Gay history has a kind of epic tradition, which is to say that many of its stories have been passed down as oral narratives, as tales told from one person to another. By and large, the history is not taught in public schools, and gay children tend not to have gay parents to teach them the traditions of their tribe. It is a story that must be sought. As such, a book like Alysia Abbott’s Fairyland, with its mix of journal entries, poetry and illustrations, is more than just a deeply moving record of one father and daughter’s life together - it’s also an important eyewitness account of gay history from the time immediately following Stonewall, through the heady days of 1970s liberation and the sorrow of the AIDS epidemic.
“We are just one version of a story that hasn’t been told of a moment in history,” Abbott says. “I wanted to illuminate stories like ours. I wanted to be an ambassador to this world.”
The story itself is told with heartrending honesty. From her father Steve Abbott's early days in a free-spirited marriage to the author’s mother (Barbara Binder Abbott) on Peachtree Street in Atlanta, to the new life he forges in San Francisco after Barbara’s tragic death in a car accident, the work serves as a compelling case study in the experience of gay family life – and in the changing focus of the gay movement over time. With so much recent national attention focused on issues of lesbian, gay, bisexual and transgender people, a personal accounting of this evolution is incredibly timely.
“There’s a vogue of political involvement that there hasn’t been in a while,” she says.
But it’s Steve Abbott’s life as a single gay man, with his never-quite-fulfilled romantic longings and inventive career as a poet, that make this such an engaging read. Society may be coming to terms with the possibilities of gay marriage well into this century, but seeing a gay father navigate the less-understanding world of the 1970s and 80s is both educational and inspiring. For instance, he follows what we would now consider lapses in his parenting with stunning gestures of sensitivity and caring. After a very young Alysia is left alone and makes a mess of the bathtub, angering her father, he later writes a touching poem about the event titled Alysia’s Hair on Being Washed: “…Clinging there, growing there, aching there/Like poems in America/Like love/Like life, threatened in your mermaid sea…”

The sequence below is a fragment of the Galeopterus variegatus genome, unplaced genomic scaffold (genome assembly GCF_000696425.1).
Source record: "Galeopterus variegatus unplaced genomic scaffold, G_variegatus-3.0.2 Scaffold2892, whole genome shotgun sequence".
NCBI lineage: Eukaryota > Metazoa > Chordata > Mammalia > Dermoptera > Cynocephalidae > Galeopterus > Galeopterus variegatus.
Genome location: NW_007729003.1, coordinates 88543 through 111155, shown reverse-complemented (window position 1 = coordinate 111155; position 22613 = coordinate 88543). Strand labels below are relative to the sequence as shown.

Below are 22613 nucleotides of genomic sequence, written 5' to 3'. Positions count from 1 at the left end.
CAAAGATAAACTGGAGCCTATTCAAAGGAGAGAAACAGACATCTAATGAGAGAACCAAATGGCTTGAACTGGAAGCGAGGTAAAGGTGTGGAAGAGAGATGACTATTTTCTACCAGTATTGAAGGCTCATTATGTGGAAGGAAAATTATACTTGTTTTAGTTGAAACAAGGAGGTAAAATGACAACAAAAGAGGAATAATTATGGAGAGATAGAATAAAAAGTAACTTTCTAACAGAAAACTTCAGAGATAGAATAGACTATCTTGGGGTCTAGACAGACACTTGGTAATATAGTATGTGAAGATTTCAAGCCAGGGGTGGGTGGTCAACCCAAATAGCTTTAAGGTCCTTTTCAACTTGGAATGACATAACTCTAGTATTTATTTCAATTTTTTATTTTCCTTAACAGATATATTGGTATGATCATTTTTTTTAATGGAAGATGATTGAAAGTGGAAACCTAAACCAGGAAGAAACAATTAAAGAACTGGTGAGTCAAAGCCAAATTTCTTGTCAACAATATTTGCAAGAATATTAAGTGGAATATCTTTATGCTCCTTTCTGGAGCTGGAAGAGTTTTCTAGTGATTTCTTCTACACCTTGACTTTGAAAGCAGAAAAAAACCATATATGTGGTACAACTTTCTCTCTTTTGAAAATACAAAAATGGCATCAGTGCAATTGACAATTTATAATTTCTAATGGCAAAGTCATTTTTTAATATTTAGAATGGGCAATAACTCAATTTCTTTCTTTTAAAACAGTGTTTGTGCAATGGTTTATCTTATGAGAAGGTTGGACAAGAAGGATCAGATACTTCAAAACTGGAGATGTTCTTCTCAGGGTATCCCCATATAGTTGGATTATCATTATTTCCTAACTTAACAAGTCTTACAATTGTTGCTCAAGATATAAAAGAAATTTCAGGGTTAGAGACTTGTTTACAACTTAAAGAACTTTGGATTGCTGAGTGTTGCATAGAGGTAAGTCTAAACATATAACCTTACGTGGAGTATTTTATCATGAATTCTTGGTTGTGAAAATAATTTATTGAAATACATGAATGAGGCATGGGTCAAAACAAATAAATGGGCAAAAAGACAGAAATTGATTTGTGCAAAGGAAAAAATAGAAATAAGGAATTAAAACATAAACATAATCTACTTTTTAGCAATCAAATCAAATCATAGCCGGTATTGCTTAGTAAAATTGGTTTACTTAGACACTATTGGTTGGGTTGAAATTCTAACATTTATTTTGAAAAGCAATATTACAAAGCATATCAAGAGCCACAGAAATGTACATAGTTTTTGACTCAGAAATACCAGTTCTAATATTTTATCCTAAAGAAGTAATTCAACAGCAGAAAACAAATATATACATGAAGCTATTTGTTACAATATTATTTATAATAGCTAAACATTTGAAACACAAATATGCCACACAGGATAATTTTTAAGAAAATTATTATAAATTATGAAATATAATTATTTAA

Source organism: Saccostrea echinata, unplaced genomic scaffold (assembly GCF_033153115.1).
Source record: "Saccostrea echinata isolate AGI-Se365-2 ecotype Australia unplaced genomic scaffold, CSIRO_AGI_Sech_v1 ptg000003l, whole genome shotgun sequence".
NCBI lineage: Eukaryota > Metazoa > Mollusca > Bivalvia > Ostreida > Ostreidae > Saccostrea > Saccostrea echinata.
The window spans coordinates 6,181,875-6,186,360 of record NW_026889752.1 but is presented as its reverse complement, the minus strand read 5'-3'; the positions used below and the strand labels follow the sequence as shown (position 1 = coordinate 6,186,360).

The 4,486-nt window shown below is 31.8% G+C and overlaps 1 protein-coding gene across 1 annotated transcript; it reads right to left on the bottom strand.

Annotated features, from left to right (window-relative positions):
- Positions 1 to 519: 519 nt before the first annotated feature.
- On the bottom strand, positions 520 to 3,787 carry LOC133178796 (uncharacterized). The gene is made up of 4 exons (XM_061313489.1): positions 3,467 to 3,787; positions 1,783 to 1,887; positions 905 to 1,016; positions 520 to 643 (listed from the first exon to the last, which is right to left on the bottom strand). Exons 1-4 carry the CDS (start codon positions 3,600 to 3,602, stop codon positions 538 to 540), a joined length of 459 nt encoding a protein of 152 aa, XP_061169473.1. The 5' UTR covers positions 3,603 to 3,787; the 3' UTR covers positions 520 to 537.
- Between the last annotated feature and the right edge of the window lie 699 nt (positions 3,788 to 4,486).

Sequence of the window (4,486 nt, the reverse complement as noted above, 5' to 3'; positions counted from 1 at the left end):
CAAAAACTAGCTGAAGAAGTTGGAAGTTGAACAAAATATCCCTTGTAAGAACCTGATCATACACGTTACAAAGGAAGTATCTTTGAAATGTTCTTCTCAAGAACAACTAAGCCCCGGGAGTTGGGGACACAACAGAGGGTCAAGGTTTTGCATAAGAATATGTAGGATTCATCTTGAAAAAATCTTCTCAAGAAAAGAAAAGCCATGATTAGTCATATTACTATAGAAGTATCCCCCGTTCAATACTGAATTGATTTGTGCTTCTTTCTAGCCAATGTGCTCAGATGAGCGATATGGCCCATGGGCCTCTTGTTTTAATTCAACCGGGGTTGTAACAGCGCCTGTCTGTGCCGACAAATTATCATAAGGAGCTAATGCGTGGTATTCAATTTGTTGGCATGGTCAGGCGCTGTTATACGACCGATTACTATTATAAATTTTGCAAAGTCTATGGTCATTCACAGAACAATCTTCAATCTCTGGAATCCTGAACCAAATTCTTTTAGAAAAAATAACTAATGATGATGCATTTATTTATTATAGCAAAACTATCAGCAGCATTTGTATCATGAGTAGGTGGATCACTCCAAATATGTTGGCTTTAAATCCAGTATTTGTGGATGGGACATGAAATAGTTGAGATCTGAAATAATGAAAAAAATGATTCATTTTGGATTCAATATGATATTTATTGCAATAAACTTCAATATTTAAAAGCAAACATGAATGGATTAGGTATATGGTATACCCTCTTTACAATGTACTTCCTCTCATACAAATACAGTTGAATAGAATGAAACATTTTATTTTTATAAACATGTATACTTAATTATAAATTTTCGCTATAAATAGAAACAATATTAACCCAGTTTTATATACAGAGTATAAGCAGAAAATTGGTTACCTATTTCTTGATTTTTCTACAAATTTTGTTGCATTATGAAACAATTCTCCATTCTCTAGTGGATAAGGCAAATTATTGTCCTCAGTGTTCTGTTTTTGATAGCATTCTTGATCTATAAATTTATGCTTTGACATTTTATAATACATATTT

The poems, the sketches, the emotional rawness – they are constantly present between them. There is the cartoon he draws to explain to young Alysia that it is “pretty silly” to be sad on Valentine’s Day. There are the letters he writes her years later as she finds her way in Paris and he struggles with the terrible effects of AIDS: “…one might as well complain about birth because birth is where the suffering begins.” With such an unconventional personal history, and with the push for the more traditional institution of marriage in full swing, Abbott does wonder how her father’s life story will be received.
“My dad makes mistakes,” she says. “I’m not perfect. I think that gay men who are single for life should have as much respect (as those who marry). We need to be more tolerant of difference, not just have acclimation.”
With the memoir, one gets the sense that Abbott is forging the letters and poems her father wrote into a sort of love letter directed back at him – and by extension, to the gay community at large. The long nascence of this “love letter” began shortly after Steve Abbott’s death in 1992. Months after his passing, Alysia found years worth of journals while clearing out his apartment. The journals, which Steve imagined as the beginnings of a novel, filled in many of the details of her father’s life that she was unaware of, and in some cases, it corrected the facts of some of her earliest memories. However, it wasn’t until many years later that the serious work of writing the memoir began.
“Now there is a lot more openness and curiosity (about gay families and history),” Abbott says about the timing of her work. “Now this is seen as being in a long line of struggle for freedom.”
That Abbott is so concerned about the preservation and understanding of gay history is a natural result of her upbringing. It also creates a somewhat conflicted dynamic for her as a straight woman. As she mentions, she feels a stronger connection with gay issues than with feminism.
“Why do I have such an interest in gay culture if I’m not gay?” she asks. “I come from that culture, but I’m not in it. But the only reason I’m not is because my father died. I miss him and I miss that world. By mining that cultural history, I feel connected. It’s important, exciting, inspiring.”
David Garza lives in New York City.